Alabama: latest in efforts to curtail/remove power of Court of the Judiciary to handle judicial disciplinary matters

Last fall Alabama Chief Justice Roy Moore was suspended from office by the state’s judicial disciplinary commission (Court of the Judiciary) on a complaint from the state judicial investigatory arm (the Judicial Inquiry Commission). Members of the legislature called it an outrageous abuse of process” and the executive committee of the Alabama GOP agreed to a plan to have all 9 members of the Judicial Inquiry Commission elected. 

The latest effort in this arena was filed earlier this week as HB 166. Under it the existing disciplinary process would remain the same for trial judges:

  1. The Judicial Inquiry Commission would investigate and file a complaint against a judge with the Court of the Judiciary and then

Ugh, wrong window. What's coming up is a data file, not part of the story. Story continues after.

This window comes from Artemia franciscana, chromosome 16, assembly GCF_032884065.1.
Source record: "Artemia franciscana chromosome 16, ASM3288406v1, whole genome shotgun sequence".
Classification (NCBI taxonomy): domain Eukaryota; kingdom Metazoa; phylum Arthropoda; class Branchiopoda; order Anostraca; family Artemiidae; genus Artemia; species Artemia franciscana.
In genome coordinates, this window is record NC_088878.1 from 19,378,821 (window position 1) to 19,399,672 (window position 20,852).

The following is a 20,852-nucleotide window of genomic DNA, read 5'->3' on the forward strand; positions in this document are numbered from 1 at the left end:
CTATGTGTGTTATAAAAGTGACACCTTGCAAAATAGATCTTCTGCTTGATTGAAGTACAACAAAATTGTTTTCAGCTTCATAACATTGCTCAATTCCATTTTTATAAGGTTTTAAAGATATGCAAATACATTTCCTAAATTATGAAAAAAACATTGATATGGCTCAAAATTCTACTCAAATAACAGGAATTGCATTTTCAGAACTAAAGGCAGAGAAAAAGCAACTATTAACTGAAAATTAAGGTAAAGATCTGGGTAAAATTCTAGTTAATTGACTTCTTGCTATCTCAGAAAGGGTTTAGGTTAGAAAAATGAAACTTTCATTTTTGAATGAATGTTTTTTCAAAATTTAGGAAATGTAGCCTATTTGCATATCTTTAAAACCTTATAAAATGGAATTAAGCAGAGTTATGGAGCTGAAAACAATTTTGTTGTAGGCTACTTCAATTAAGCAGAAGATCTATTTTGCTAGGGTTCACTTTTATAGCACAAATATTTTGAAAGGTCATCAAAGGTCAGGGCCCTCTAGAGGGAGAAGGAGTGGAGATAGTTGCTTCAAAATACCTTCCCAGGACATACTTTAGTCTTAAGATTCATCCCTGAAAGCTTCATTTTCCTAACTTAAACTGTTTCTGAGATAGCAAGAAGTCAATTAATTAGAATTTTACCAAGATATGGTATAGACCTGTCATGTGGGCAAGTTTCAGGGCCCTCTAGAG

2. Prosecute the complaint before the Court of the Judiciary.

For appellate courts (Supreme, Court of Civil Appeals, Court of Criminal Appeals) the role of the Court of the Judiciary is entirely eliminated.

  1. The Judicial Inquiry Commission would file any complaint with the House Judiciary Committee
  2. The committee would then decide whether to a) keep the complaint for a possible impeachment proceeding or b) return it back to be taken up as a disciplinary matter.
  3. If the committee decided to refer it back the Court of the Judiciary would not hear the case. Instead a complaint against a member of the Supreme Court or Court of Civil Appeals would be heard by the Court of Criminal Appeals, while a complaint against a member of the Court of Criminal Appeals would be heard by the Court of Civil Appeals.

HB 116 has been filed in the House Judiciary Committee.

 

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